Most people understand – at least in a theoretical sense – how quickly life can change. In the two months since I last posted, the silence hasn’t come about due to a lack of blogging material. No, no, no. Furthermore, every single day without a post brought a deeper sense of unease … the pattern of my life seeming slightly upended!
But the respite from my daily pattern was necessary and welcome … necessary because life demanded I attend other matters and welcome because it freed me (somewhat) from my irrational obsession to slavishly maintain daily posts – no matter what! With each day that passed, my figurative pencil grew more insistent and red-faced. Much to my surprise, people continued to drop by and read previous posts. (I am gratefully humbled by your interest.) Continue reading “Random Vicissitudes”→
The total number of poetic forms probably exceeds anyone’s ability to compile a complete list. Some of the forms are obscure while others are well known and are represented by numerous familiar examples.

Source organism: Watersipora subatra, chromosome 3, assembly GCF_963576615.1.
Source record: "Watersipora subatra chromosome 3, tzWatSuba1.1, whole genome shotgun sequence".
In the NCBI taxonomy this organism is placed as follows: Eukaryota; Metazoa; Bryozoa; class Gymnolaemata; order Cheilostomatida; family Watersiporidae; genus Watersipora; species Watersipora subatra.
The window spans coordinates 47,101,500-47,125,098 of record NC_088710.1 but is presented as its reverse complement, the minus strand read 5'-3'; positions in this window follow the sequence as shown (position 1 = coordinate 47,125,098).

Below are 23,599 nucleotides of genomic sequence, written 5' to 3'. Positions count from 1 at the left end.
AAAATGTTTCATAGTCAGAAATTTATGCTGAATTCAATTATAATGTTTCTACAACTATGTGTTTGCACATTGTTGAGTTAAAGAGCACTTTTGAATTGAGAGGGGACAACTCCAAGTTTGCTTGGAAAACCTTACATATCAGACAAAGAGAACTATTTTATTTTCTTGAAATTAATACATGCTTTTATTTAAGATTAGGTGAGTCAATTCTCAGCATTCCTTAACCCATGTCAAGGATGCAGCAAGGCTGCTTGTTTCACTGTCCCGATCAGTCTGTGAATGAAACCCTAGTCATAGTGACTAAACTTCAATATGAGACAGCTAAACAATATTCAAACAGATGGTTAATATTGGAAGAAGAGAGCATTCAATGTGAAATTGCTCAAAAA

When I first got serious about writing poetry half a lifetime ago, almost every time I ran across a new form, I challenged myself to write at least one poem with that form. I thought it would be a helpful exercise in learning the specific form as well as a means of exercising my poetic muscles through new challenges … though the sonnet will probably always be my favorite poetic form. Continue reading “Wrestling With The Devine”→
Over the course of many years, I’ve come to realize writers are a rather strange subgroup of the human race. I count myself in that number and readily admit my strangeness … uniqueness, that’s the term I prefer. Actually, I’ve heard it said all creative people are strange, slightly off-center. Maybe so. When I hear of the strange things other writers do, I tend to shake my head and roll my eyes. Then I go on with my life … and my writing.